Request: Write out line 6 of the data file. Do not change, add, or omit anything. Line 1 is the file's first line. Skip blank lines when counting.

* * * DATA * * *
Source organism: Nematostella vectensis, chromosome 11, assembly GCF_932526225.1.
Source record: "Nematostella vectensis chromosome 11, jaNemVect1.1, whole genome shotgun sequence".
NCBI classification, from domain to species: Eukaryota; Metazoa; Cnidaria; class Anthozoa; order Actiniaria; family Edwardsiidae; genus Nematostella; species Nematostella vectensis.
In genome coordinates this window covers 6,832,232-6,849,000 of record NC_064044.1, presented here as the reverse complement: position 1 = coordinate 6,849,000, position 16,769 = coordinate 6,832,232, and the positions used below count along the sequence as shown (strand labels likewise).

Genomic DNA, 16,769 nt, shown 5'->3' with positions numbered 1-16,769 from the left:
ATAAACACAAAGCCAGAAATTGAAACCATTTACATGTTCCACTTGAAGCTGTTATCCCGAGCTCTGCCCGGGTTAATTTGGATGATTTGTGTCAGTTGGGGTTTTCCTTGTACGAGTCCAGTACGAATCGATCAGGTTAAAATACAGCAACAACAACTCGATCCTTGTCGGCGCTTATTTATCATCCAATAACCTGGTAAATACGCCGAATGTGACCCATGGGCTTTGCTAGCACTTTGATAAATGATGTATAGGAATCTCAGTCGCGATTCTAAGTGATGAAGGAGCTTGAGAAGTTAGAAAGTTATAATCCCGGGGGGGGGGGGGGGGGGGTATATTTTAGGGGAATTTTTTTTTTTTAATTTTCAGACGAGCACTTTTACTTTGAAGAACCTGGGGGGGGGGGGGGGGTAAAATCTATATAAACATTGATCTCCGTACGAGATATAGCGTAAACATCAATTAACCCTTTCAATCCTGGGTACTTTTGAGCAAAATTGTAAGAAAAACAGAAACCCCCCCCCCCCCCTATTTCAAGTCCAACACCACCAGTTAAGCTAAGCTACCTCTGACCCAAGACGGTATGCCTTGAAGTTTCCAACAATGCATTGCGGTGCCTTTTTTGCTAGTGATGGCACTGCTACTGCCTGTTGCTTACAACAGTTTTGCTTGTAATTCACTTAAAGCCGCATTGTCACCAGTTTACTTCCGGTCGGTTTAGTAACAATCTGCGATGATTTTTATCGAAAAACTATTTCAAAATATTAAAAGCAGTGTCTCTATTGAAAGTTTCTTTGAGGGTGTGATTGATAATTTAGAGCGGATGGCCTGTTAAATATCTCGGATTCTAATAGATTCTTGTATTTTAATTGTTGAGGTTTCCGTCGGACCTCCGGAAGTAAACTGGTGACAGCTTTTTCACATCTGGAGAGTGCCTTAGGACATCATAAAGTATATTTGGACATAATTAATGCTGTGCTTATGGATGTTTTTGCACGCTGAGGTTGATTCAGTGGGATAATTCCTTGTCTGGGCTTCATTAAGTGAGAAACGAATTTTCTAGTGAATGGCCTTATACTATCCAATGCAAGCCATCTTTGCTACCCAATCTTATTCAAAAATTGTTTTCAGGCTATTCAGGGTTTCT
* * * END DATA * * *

ATAAACACAAAGCCAGAAATTGAAACCATTTACATGTTCCACTTGAAGCTGTTATCCCGAGCTCTGCCCGGGTTAATTTGGATGATTTGTGTCAGTTGGGGTTTTCCTTGTACGAGTCCAGTACGAATCGATCAGGTTAAAATACAGCAACAACAACTCGATCCTTGTCGGCGCTTATTTATCATCCAATAACCTGGTAAATACGCCGAATGTGACCCATGGGCTTTGCTAGCACTTTGATAAATGATGTATAGGAATCTCAGTCGCGATTCTAAGTGATGAAGGAGCTTGAGAAGTTAGAAAGTTATAATCCCGGGGGGGGGGGGGGGGGGGTATATTTTAGGGGAATTTTTTTTTTTTAATTTTCAGACGAGCACTTTTACTTTGAAGAACCTGGGGGGGGGGGGGGGGTAAAATCTATATAAACATTGATCTCCGTACGAGATATAGCGTAAACATCAATTAACCCTTTCAATCCTGGGTACTTTTGAGCAAAATTGTAAGAAAAACAGAAACCCCCCCCCCCCCCTATTTCAAGTCCAACACCACCAGTTAAGCTAAGCTACCTCTGACCCAAGACGGTATGCCTTGAAGTTTCCAACAATGCATTGCGGTGCCTTTTTTGCTAGTGATGGCACTGCTACTGCCTGTTGCTTACAACAGTTTTGCTTGTAATTCACTTAAAGCCGCATTGTCACCAGTTTACTTCCGGTCGGTTTAGTAACAATCTGCGATGATTTTTATCGAAAAACTATTTCAAAATATTAAAAGCAGTGTCTCTATTGAAAGTTTCTTTGAGGGTGTGATTGATAATTTAGAGCGGATGGCCTGTTAAATATCTCGGATTCTAATAGATTCTTGTATTTTAATTGTTGAGGTTTCCGTCGGACCTCCGGAAGTAAACTGGTGACAGCTTTTTCACATCTGGAGAGTGCCTTAGGACATCATAAAGTATATTTGGACATAATTAATGCTGTGCTTATGGATGTTTTTGCACGCTGAGGTTGATTCAGTGGGATAATTCCTTGTCTGGGCTTCATTAAGTGAGAAACGAATTTTCTAGTGAATGGCCTTATACTATCCAATGCAAGCCATCTTTGCTACCCAATCTTATTCAAAAATTGTTTTCAGGCTATTCAGGGTTTCT